Search Images Maps Play YouTube News Gmail Drive More »
Sign in
Screen reader users: click this link for accessible mode. Accessible mode has the same essential features but works better with your reader.

Patents

  1. Advanced Patent Search
Publication numberUS6494724 B1
Publication typeGrant
Application numberUS 09/969,840
Publication dateDec 17, 2002
Filing dateOct 2, 2001
Priority dateOct 2, 2001
Fee statusLapsed
Also published asCN1474481A, EP1333532A2, EP1333532A3
Publication number09969840, 969840, US 6494724 B1, US 6494724B1, US-B1-6494724, US6494724 B1, US6494724B1
InventorsCraig A. Bixler, Susan M. Reed, Manqian Wang
Original AssigneeMolex Incorporated
Export CitationBiBTeX, EndNote, RefMan
External Links: USPTO, USPTO Assignment, Espacenet
Electrical connector with terminal tail aligning device
US 6494724 B1
Abstract
An electrical connector assembly is provided for mounting on a printed circuit board. The assembly includes a housing having a front mating face, a rear face and a board mounting face. A plurality of terminals are mounted on the housing and include contact portions extending toward the front mating face and tail portions extending at an angle to the contact portions for connection to the printed circuit board. A tail aligner is mounted on the tail portions of the terminals and is free of the housing spaced rearwardly of the rear face thereof. A cover at least partially encloses the rear face of the housing and the tail portions of the terminals. The cover is secured to the housing and is latched to the tail aligning device.
Images(3)
Previous page
Next page
Claims(26)
What is claimed is:
1. An electrical connector assembly, comprising:
a dielectric housing having a front mating face, a rear face and a board mounting face;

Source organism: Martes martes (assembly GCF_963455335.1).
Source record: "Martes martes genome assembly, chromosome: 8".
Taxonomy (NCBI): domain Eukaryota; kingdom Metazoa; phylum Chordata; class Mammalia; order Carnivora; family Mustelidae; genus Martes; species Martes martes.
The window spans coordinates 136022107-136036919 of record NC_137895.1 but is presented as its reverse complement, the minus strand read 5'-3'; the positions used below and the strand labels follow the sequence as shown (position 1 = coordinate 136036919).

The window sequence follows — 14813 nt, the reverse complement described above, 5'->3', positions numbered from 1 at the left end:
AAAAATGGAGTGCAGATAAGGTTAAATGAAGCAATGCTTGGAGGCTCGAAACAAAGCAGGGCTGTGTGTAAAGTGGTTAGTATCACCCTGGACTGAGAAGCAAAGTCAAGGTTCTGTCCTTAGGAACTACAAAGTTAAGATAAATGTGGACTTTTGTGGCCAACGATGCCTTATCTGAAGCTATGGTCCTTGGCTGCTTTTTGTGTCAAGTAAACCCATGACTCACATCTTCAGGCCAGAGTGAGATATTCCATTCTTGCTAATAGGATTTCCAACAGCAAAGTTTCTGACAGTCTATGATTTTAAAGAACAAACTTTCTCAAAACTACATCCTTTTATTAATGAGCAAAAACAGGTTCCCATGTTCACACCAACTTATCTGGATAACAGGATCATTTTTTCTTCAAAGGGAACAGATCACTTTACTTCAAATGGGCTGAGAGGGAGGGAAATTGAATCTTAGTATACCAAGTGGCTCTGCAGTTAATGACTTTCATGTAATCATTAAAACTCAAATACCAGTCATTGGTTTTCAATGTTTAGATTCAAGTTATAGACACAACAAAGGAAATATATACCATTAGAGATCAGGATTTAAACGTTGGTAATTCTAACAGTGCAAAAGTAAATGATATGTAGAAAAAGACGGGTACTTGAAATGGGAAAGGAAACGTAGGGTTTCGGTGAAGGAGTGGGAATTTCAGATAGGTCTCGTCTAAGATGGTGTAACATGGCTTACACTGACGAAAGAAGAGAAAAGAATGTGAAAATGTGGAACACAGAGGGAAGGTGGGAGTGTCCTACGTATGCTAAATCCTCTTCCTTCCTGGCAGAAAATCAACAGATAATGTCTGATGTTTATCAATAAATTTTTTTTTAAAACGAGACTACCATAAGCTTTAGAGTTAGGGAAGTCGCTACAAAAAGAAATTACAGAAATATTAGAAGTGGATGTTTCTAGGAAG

a plurality of terminals mounted on the housing and including contact portions extending toward said front mating face, rear portions projecting from the rear face and tail portions extending at an angle to the contact portions past said board mounting face of the housing;
a tail aligning device having a plurality of apertures through which the tail portions of the terminals extend, the tail aligning device being press-fit onto the tail portions of and being free of the housing spaced rearwardly of the rear face thereof;
a cover at least partially enclosing the rear face of the housing and the rear portions of the terminals;
complementary interengaging securing means between the cover and the housing to hold the cover on the housing; and
complementary interengaging latch means between the cover and the tail aligning device to hold the tail aligning device to the cover.
2. The electrical connector assembly of claim 1 wherein said tail aligning device is located on the tail portions of the terminals above the board mounting face of the housing.
3. The electrical connector assembly of claim 1 wherein said cover is perforated to allow passage of air therethrough.
4. The electrical connector assembly of claim 1 wherein said cover is generally U-shaped in an inverted orientation to define a top bridge portion and depending leg portions at opposite ends of the bridge portion.
5. The electrical connector assembly of claim 4 wherein said cover includes holes in the bridge portion thereof to allow passage of air therethrough.